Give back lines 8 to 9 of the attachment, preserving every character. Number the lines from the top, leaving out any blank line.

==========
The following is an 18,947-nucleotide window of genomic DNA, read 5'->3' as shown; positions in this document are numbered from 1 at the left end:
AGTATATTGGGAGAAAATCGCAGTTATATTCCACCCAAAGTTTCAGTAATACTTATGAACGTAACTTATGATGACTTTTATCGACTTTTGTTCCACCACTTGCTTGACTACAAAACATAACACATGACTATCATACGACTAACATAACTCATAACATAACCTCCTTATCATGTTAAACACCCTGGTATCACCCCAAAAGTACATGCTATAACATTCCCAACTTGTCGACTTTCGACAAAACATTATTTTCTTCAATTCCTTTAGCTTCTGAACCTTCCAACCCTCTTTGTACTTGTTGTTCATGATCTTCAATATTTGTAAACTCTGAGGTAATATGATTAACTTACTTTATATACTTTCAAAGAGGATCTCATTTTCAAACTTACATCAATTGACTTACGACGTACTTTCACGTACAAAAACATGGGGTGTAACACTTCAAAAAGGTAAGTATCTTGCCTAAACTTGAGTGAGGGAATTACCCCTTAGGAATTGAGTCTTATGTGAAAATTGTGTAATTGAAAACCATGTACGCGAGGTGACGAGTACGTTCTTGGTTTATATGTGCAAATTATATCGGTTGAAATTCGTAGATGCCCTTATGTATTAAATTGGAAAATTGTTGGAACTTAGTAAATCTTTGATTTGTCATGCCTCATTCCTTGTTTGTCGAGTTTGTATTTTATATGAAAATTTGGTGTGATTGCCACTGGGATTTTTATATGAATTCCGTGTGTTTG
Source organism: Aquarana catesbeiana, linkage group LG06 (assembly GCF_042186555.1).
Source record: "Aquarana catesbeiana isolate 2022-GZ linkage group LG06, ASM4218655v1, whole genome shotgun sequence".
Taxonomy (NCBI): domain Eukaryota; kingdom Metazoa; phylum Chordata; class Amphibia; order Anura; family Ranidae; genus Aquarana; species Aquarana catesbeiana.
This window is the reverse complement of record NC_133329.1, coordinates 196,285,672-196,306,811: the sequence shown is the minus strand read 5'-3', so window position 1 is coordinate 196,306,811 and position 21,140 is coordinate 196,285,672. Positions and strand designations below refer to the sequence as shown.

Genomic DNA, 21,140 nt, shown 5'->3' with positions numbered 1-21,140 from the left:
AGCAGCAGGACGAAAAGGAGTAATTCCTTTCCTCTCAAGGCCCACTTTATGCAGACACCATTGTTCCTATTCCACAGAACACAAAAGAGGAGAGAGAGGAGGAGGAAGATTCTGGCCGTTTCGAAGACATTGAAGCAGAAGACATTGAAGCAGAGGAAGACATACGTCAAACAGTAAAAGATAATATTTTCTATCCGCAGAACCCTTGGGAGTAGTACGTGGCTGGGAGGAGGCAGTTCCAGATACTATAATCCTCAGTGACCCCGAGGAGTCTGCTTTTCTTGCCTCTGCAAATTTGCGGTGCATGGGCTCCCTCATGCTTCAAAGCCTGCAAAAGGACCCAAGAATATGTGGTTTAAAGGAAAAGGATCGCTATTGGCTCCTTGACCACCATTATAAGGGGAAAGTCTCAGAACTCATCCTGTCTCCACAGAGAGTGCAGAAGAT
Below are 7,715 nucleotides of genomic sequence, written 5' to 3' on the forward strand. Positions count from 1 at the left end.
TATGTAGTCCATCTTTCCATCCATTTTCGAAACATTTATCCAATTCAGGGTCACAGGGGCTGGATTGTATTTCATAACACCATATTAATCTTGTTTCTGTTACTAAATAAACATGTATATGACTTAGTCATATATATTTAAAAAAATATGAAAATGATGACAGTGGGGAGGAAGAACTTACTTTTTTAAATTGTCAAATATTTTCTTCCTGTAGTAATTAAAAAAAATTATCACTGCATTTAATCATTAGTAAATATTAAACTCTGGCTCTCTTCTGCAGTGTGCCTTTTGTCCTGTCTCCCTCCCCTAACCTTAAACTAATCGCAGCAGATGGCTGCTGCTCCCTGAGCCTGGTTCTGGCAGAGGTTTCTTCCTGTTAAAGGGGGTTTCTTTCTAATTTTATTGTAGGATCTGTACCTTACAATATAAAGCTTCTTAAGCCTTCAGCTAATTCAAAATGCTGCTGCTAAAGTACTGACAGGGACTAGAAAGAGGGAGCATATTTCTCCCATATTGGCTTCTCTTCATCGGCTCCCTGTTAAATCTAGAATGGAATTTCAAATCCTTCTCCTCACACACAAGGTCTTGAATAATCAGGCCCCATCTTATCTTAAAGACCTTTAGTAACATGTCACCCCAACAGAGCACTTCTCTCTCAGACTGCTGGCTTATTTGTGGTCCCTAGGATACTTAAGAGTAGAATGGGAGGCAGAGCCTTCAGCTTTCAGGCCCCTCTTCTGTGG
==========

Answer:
AGCAGCAGGACGAAAAGGAGTAATTCCTTTCCTCTCAAGGCCCACTTTATGCAGACACCATTGTTCCTATTCCACAGAACACAAAAGAGGAGAGAGAGGAGGAGGAAGATTCTGGCCGTTTCGAAGACATTGAAGCAGAAGACATTGAAGCAGAGGAAGACATACGTCAAACAGTAAAAGATAATATTTTCTATCCGCAGAACCCTTGGGAGTAGTACGTGGCTGGGAGGAGGCAGTTCCAGATACTATAATCCTCAGTGACCCCGAGGAGTCTGCTTTTCTTGCCTCTGCAAATTTGCGGTGCATGGGCTCCCTCATGCTTCAAAGCCTGCAAAAGGACCCAAGAATATGTGGTTTAAAGGAAAAGGATCGCTATTGGCTCCTTGACCACCATTATAAGGGGAAAGTCTCAGAACTCATCCTGTCTCCACAGAGAGTGCAGAAGAT
Below are 7,715 nucleotides of genomic sequence, written 5' to 3' on the forward strand. Positions count from 1 at the left end.